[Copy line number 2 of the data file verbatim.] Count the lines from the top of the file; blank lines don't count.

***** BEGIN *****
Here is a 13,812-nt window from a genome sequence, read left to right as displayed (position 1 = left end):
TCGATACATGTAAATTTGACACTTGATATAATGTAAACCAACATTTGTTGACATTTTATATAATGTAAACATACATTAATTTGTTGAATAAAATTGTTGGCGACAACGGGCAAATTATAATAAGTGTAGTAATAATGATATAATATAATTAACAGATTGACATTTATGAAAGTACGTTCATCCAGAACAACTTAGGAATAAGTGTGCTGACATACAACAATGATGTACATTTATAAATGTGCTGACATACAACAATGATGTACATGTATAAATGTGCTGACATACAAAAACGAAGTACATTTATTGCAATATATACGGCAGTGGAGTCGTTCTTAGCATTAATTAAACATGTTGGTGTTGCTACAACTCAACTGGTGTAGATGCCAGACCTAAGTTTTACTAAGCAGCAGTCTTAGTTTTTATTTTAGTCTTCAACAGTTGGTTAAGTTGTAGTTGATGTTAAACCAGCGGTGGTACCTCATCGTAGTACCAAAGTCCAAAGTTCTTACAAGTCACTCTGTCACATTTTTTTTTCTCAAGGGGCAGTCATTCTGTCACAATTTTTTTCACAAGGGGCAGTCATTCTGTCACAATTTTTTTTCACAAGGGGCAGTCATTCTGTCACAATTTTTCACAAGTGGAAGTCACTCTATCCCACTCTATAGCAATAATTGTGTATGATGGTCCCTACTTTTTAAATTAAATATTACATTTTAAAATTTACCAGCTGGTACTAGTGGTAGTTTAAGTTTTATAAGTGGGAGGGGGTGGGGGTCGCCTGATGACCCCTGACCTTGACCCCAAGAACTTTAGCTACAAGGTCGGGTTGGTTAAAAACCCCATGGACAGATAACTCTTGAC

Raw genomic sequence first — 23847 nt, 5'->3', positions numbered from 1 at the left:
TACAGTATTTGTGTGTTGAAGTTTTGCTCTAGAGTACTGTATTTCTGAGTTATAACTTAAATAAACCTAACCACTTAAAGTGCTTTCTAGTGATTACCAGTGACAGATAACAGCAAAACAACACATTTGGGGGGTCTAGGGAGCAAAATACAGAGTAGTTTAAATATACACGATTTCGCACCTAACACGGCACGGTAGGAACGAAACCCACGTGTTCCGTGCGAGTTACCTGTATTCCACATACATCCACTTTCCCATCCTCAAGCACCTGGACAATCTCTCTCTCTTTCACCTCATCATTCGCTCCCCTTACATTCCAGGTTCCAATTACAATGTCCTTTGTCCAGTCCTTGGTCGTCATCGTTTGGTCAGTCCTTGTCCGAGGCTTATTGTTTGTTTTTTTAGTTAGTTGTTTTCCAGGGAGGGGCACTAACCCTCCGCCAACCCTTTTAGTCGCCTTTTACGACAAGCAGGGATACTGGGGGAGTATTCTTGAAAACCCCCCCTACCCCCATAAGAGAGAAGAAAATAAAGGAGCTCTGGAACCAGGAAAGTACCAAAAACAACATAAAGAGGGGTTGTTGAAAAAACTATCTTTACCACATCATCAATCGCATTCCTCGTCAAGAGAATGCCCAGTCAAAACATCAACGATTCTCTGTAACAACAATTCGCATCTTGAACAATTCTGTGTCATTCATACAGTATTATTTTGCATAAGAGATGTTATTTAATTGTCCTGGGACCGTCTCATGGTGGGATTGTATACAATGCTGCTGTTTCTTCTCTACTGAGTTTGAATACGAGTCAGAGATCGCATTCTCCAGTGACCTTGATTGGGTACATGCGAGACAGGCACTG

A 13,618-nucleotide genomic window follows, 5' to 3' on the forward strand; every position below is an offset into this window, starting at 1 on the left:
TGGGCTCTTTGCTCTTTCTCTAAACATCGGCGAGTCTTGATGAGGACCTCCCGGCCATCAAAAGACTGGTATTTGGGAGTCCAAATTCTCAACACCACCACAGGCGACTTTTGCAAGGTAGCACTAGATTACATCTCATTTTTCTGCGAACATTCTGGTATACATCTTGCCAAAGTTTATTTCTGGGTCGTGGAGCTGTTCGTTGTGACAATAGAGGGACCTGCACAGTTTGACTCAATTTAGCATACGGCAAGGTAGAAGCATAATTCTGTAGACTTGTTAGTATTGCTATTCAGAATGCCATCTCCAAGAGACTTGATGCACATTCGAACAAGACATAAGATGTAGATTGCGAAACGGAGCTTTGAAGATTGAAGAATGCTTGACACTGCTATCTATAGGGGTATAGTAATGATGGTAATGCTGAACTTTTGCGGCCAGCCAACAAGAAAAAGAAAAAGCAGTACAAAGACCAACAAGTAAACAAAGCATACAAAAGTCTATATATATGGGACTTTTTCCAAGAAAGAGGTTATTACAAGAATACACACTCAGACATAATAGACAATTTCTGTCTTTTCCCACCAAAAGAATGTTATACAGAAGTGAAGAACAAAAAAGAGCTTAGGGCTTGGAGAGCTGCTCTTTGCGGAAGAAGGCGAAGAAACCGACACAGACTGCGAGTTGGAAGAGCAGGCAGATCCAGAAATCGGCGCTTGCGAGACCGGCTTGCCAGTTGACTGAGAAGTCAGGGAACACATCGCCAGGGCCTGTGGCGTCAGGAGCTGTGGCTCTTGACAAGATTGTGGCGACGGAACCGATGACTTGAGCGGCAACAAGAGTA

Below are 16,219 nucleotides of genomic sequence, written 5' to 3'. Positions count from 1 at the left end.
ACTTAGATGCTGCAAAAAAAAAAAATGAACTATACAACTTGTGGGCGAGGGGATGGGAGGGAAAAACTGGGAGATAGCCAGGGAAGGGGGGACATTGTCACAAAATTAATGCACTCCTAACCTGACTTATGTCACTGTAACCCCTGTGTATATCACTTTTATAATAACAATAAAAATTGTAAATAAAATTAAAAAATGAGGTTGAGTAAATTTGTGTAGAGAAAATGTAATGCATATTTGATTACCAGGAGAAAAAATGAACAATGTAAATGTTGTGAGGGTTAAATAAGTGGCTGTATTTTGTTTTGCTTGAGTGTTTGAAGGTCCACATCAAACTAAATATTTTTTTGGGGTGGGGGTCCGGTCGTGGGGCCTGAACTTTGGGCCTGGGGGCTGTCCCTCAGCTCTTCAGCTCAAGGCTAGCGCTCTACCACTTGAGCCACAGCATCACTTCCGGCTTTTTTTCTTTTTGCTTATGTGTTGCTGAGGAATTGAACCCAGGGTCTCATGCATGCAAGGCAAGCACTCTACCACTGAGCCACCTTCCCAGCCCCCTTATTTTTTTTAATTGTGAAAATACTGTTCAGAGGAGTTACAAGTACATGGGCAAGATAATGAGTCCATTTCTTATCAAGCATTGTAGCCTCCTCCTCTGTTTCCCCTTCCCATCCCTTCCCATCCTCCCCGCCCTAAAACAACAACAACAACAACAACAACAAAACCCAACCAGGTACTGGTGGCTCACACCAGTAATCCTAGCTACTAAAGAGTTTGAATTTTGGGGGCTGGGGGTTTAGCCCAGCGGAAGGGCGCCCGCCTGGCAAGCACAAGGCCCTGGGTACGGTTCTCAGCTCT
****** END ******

TCGATACATGTAAATTTGACACTTGATATAATGTAAACCAACATTTGTTGACATTTTATATAATGTAAACATACATTAATTTGTTGAATAAAATTGTTGGCGACAACGGGCAAATTATAATAAGTGTAGTAATAATGATATAATATAATTAACAGATTGACATTTATGAAAGTACGTTCATCCAGAACAACTTAGGAATAAGTGTGCTGACATACAACAATGATGTACATTTATAAATGTGCTGACATACAACAATGATGTACATGTATAAATGTGCTGACATACAAAAACGAAGTACATTTATTGCAATATATACGGCAGTGGAGTCGTTCTTAGCATTAATTAAACATGTTGGTGTTGCTACAACTCAACTGGTGTAGATGCCAGACCTAAGTTTTACTAAGCAGCAGTCTTAGTTTTTATTTTAGTCTTCAACAGTTGGTTAAGTTGTAGTTGATGTTAAACCAGCGGTGGTACCTCATCGTAGTACCAAAGTCCAAAGTTCTTACAAGTCACTCTGTCACATTTTTTTTTCTCAAGGGGCAGTCATTCTGTCACAATTTTTTTCACAAGGGGCAGTCATTCTGTCACAATTTTTTTTCACAAGGGGCAGTCATTCTGTCACAATTTTTCACAAGTGGAAGTCACTCTATCCCACTCTATAGCAATAATTGTGTATGATGGTCCCTACTTTTTAAATTAAATATTACATTTTAAAATTTACCAGCTGGTACTAGTGGTAGTTTAAGTTTTATAAGTGGGAGGGGGTGGGGGTCGCCTGATGACCCCTGACCTTGACCCCAAGAACTTTAGCTACAAGGTCGGGTTGGTTAAAAACCCCATGGACAGATAACTCTTGAC